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What is new in the Visual Studio Visualization and Modeling SDK

What is the Visual Studio 2012 RC Visualization and Modeling SDK?

In addition to all the content of the Visual Studio 11 Beta Visualization and Modeling SDK, the Visual Studio 2012 RC Visualization and Modeling SDK brings a new loader for the code index, that indexes the PDB files

What is the Visual Studio 11 Beta Visualization and Modeling SDK?

In addition to all the content of the Visual Studio 2010 Visualization and Modeling SDK, the Visual Studio 11 Visualization and Modeling SDK brings build rules to bulk index assemblies in the code index used by Visual Studio Ultimate to improve the performance and the scalability of the Dependency graphs. To use them, please read the instructions in the .targets file found in %ProgramFiles(x86)%\MSBuild\Microsoft\VisualStudio\v11.0\Repository\

What is the Visual Studio 2010 Visualization and Modeling SDK?

The Visual Studio Visualization and Modeling SDK was originally the Domain Specific Language (DSL) Tools which enable architects and developers to rapidly create and distribute their own custom model editors with a forms-based or graphical (using boxes and lines) user experience. The editors (sometimes called designers) are hosted in Visual Studio. T4 technology (Text Templating Text Transformation) can be used to generate textual artefacts from models.
The RC release of Visual Studio 2010 adds to the original DSL SDK a new feature enabling customers to add menus to the Visual Studio 2010 Ultimate Architecture tools (UML designers, Layer designer, and DGML viewer)

The Architecture tools extensibility

%Program Files%\Microsoft Visual Studio 2010 SDK\VisualStudioIntegration\Common\Inc now contains a new file: ArchToolsCommandIDs.h, which contains the command IDs of the architecture tools (in the same way DslTools.h has been containing the command IDs for the DSLs)

The DSL Tools runtime and the DSL SDK

Visual Studio 2010 ships with the DSL Tools and T4 runtime in the box in every SKU since it is used by other tools in Visual Studio, such as the Linq to SQL designer. A DSL Tools authoring experience is shipped separately and depends on and exploits features in the Visual Studio SDK. This is the DSL SDK. This is a slight departure from Visual Studio 2008 where DSL Tools authoring shipped inside the VS SDK. Shipping separately gives us more flexibility on when we ship, in particular allows us to make more frequent improvements. The DSL SDK part of the Visualization and Modeling SDK can be accessed, once installed from %Program Files%\Microsoft Visual Studio 2010 SDK\VisualStudioIntegration\Tools\DSLTools

What is new in DSL Tools for Visual Studio 2010?

In Visual Studio 2010, the F5 experience is improved, and deployment of a DSL considerably simplified, exploiting the extension manager in the Visual Studio platform and the new facilities in the Visual Studio SDK top create a VSIX package which is a simple zip archive that unpacks itself into the User’s extensions folder.

Visual Studio 2010 Visualization and Modeling SDK also brings 11 new DSL features:
  1. Different models can now interact with each other, (and with Visual Studio Team System Architecture UML designers), using the ModelBus. A DSL author can choose to generate a ModelBus adapter, that will expose his model to other models or tools.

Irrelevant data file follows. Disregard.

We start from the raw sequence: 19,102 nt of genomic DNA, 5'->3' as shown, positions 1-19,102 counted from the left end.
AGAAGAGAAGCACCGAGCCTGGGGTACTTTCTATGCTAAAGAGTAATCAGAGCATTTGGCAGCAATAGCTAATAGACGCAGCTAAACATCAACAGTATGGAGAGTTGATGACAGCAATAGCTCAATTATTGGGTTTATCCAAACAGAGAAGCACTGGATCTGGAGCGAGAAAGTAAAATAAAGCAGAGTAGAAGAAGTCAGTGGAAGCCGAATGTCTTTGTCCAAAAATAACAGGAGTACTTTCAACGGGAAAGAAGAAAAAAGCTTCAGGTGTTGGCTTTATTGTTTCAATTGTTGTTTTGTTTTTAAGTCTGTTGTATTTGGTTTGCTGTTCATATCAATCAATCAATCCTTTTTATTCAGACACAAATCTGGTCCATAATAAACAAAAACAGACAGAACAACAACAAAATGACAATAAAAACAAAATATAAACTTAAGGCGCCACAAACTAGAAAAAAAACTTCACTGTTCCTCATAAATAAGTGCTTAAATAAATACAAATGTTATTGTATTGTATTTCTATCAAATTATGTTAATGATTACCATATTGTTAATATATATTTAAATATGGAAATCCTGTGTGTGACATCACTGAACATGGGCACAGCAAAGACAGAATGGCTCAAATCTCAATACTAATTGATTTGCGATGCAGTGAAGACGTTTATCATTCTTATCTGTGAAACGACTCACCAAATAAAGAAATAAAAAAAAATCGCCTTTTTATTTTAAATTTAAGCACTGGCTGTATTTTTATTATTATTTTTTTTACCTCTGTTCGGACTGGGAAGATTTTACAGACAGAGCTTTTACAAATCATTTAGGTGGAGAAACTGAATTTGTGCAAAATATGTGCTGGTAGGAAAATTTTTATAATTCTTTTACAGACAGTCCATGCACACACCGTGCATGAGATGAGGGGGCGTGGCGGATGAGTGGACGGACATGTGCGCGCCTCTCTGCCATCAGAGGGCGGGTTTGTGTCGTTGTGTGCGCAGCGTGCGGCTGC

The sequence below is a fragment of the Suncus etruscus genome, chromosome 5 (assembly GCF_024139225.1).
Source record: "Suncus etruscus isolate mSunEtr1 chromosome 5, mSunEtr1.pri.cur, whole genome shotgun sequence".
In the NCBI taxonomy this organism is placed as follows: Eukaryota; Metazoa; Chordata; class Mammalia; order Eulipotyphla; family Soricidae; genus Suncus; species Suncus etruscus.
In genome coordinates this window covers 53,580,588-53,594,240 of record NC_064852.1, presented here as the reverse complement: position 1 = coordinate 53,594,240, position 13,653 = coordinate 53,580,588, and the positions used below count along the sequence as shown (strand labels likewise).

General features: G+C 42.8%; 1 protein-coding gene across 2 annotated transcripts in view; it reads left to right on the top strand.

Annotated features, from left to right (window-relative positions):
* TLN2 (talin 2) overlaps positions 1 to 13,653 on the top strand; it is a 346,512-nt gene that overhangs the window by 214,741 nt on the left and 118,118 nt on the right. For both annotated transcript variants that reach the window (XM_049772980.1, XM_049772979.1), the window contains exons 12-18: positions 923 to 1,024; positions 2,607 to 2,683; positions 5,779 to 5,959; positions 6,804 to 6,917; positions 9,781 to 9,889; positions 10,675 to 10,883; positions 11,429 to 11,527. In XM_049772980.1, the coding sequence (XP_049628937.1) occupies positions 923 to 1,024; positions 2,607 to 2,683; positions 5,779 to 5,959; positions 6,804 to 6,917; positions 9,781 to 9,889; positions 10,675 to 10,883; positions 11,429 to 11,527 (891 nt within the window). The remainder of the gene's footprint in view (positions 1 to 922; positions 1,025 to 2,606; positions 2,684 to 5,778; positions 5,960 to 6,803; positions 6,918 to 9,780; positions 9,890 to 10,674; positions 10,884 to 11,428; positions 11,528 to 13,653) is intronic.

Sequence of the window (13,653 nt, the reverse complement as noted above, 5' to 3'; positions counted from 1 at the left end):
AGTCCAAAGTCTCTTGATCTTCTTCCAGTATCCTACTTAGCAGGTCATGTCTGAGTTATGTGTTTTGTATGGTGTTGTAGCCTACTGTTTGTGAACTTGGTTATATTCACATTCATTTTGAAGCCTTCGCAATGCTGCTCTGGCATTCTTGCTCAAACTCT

2. Databinding support has been added, allowing Windows.Forms and WPF form-based designers to be created by binding a standard winform or WPF-based UI directly to DSL models. This enables developers to quickly create designers such as the .ResX or .settings designers in Visual Studio.
  3. It is now possible to have completely or partially read only models, which can be used for instance by reviewing and commenting tools.
  4. A number of UI enhancements have been added, including :
    1. moveable decorator for connectors,
    2. sticky toolbox items (when the user double-clicks on an item in the toolbox,it’s not necessary to return to the toolbox for repeated applications of the tool),
    3. quick navigation and editing of compartments with the keyboard
    4. Copy and paste of diagram elements to images (in Bitmap and .wmf/emf)
    5. Copy and paste of model elements in or between diagrams. This was also applied to the Dsl Designer so that you can easily refactor your models!
  5. The notion of DslLibrary has been introduced. This enables factorizing and componentizing DSLs (for instance having several domain models have the same base-domain class). (New in Beta2): There is a new Dsl template for this and we can dynamically import libraries into a language during language authoring time. The authoring experience includes: loading libraries through dsl explorer, unload libraries through dsl explorer, validation warnings for circular dependencies between dsl libraries and language, validation warnings Detects broken imports)
  6. The Domain Model Extensibility enables third parties to extend a DSL after deployment (See a sample's documentation and source code)
  7. The DslDesigner itself can be extended both using the Domain Model Extensibility, and using a simpler MEF extensibilty. You can thus add domain properties, rules, but also now commands, gestures, validation to the Dsl designer if you wish.
  8. T4 is now independant on the DSL Tools (you have T4 in Visual Studio and do not need to install the DSL Tools any longer to benefit from it). However, the DslSdk contains msbuild rules and tasks for T4 code-generation at build time
A migration tool is included to help DSL authors migrate their existing DSLs from Visual Studio 2008 and the associated VSSDK. (For more details, see the documentation and a video)

Last edited Jun 2 2012 at 12:43 AM  by jmprieur, version 6
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